What This Election is Really All About

The Economics of the 2016 Election Cycle The current election cycle in the United States is like none other in recent memory. At least in terms of vitriol, it is no contest. But beyond the partisan slams back and forth lies a deeper fundamental reality which really lies at the heart of the contest. In … Continue reading “What This Election is Really All About”

Pettis on Brexit

Michael Pettis is one contemporary economist whose blog is worth reading. His books The Volatility Machine and The Great Rebalancing are required reading for those who would understand the workings of international trade relations, currency movements, and financial markets. His comments regarding the recent “Brexit” vote by the UK’s electorate are worth delving into. “Last Friday’s … Continue reading “Pettis on Brexit”

The Economic Consequences of the Release (i.e., Brexit)

Much has been written on the recent decision by the UK to leave the European Union. Much of it is emotion-driven. But that is no way to assess such an important turn of events. The actual significance is, in significant degree, economic in nature. This calls for an economic analysis, to which we now turn. … Continue reading “The Economic Consequences of the Release (i.e., Brexit)”

The Mystery of Capital in Context

Given the rancorous debate unleashed by the UK electorate’s decision to depart the European Union – in particular, regarding the damage to the UK economy that independence might bring – it seems wise to re-examine the foundations of economic prosperity and its relationship to political and legal factors. I do so by examining Hernando de … Continue reading “The Mystery of Capital in Context”

Maggie’s Revenge

The British vote on June 23rd, 2016, to leave the European Union, is one of those events that will long be remembered. Yet there was another event involving Britain on the one hand and the European Union (then Community) on the other, that likewise came as a shock, and which likewise lives on in the … Continue reading “Maggie’s Revenge”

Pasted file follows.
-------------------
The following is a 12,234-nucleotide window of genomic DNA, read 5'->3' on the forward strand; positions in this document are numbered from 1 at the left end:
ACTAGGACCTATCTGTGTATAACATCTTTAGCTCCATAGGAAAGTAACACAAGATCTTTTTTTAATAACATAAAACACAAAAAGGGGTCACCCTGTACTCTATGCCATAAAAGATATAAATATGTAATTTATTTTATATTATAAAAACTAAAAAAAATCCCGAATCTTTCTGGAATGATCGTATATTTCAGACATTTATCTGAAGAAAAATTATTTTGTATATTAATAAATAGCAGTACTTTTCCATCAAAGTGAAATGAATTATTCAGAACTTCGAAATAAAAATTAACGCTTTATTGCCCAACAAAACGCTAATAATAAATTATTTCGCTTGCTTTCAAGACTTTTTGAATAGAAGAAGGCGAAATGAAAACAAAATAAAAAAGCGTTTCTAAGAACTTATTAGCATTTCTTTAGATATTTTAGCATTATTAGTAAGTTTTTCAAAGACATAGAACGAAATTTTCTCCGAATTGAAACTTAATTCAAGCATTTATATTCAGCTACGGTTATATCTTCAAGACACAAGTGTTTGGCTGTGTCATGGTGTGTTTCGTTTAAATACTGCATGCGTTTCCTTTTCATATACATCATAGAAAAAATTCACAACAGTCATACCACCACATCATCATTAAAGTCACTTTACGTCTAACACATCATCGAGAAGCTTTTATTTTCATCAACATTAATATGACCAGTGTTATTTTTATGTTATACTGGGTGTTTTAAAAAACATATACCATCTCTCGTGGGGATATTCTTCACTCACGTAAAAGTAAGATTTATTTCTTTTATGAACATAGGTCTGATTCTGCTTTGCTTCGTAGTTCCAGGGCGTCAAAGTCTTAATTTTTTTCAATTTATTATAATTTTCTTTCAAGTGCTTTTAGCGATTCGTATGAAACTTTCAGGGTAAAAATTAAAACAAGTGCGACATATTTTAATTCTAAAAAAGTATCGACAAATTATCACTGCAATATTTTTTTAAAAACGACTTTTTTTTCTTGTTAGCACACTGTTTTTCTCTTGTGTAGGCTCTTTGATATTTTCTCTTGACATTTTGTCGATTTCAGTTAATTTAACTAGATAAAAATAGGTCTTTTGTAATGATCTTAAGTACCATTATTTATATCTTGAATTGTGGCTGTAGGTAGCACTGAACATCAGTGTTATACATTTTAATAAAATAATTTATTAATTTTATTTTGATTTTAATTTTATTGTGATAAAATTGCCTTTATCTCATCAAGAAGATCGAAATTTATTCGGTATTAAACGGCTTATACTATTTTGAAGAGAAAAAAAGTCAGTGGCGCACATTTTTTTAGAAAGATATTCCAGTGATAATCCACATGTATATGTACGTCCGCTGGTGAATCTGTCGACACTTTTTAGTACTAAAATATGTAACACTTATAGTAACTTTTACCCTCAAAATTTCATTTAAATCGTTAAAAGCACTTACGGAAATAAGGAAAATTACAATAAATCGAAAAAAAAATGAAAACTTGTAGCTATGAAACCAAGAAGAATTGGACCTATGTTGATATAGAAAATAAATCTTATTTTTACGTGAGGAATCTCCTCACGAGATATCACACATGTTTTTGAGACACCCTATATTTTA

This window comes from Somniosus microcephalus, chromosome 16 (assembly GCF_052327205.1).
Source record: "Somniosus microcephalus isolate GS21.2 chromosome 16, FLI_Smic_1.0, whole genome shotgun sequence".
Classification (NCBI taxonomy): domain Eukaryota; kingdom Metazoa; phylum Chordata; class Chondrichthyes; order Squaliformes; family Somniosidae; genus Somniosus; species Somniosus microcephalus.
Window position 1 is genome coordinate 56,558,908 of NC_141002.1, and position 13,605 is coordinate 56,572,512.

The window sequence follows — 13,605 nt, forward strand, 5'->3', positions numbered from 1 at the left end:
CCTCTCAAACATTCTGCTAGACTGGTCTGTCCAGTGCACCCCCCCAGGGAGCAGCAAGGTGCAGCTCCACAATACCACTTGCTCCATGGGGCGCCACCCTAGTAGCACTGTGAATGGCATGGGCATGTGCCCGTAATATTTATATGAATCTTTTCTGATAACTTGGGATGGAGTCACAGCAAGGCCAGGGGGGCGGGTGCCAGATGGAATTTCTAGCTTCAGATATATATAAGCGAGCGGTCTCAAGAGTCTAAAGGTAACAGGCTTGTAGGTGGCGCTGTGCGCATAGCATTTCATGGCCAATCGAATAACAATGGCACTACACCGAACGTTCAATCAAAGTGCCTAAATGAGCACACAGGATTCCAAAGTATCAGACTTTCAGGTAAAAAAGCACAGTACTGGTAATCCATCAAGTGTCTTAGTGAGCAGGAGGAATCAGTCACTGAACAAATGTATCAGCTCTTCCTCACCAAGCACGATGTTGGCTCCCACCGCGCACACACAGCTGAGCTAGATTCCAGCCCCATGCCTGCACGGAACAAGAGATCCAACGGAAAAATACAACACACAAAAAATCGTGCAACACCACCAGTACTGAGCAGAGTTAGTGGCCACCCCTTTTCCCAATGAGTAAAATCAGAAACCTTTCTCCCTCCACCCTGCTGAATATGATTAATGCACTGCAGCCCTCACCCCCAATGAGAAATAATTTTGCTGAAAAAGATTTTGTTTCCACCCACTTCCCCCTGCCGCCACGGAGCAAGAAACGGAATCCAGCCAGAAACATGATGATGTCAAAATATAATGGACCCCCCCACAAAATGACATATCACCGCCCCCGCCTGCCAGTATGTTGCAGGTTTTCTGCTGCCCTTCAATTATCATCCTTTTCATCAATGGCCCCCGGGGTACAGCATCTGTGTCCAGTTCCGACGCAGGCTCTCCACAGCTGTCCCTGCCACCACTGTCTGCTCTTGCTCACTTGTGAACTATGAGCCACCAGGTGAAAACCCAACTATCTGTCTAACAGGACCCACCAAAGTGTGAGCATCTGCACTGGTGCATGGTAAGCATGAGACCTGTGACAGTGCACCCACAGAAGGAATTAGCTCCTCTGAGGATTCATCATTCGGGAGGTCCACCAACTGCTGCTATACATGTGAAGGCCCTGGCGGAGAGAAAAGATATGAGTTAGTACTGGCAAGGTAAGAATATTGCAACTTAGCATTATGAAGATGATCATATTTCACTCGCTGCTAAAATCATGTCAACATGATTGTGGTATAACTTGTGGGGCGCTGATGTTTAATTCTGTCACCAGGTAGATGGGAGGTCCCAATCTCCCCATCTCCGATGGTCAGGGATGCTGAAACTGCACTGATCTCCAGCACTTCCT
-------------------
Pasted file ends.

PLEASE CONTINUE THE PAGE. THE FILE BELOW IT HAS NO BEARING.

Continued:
The Problem of Saving

When Schumpeter writes, “Now to the question: what is a savings account?”,[1] he is not being facetious. There is more to savings than meets the eye. Of course, the bare fact of saving is simple enough to understand. Rather than spend all of our earnings, we take some and put it to one side. What … Continue reading “The Problem of Saving”

The Trouble with Exchange Rates

Do floating exchange rates work? By which we mean, do floating exchange rates bring countries, national economies, into equilibrium? Equilibrium here means that trade between countries is in balance. Thus, exports and imports of goods and services, although in constant fluctuation as economies progress along divergent paths, balance each other over time. With this we do … Continue reading “The Trouble with Exchange Rates”

Confessions of a Free Trade Advocate

Ever since I can remember I have been a proponent of free trade. It seemed the logical thing: why should the government restrict economic activity which in itself is legal and aboveboard? And when I began exploring economic theory, lo and behold, free trade was at the forefront of most every exposition. It was the … Continue reading “Confessions of a Free Trade Advocate”

An End to Alchemy?

Michael Lewis, the author of various illuminating accounts of the events and progressions of the great financial crisis of 2008 – one of which became an Oscar-winning Hollywood movie – this time provides us with an illuminating account of someone else’s book – Mervyn King’s newly published The End of Alchemy. The thesis is a … Continue reading “An End to Alchemy?”

National Economy?

At first glance the notion of a national economy would seem to be self-evident. After all, the lion’s share of economic data comes in the form of “national accounts,” which treat the nation as a self-contained economic entity, like a business. And the talk, when it comes to the economy, is always of how the … Continue reading “National Economy?”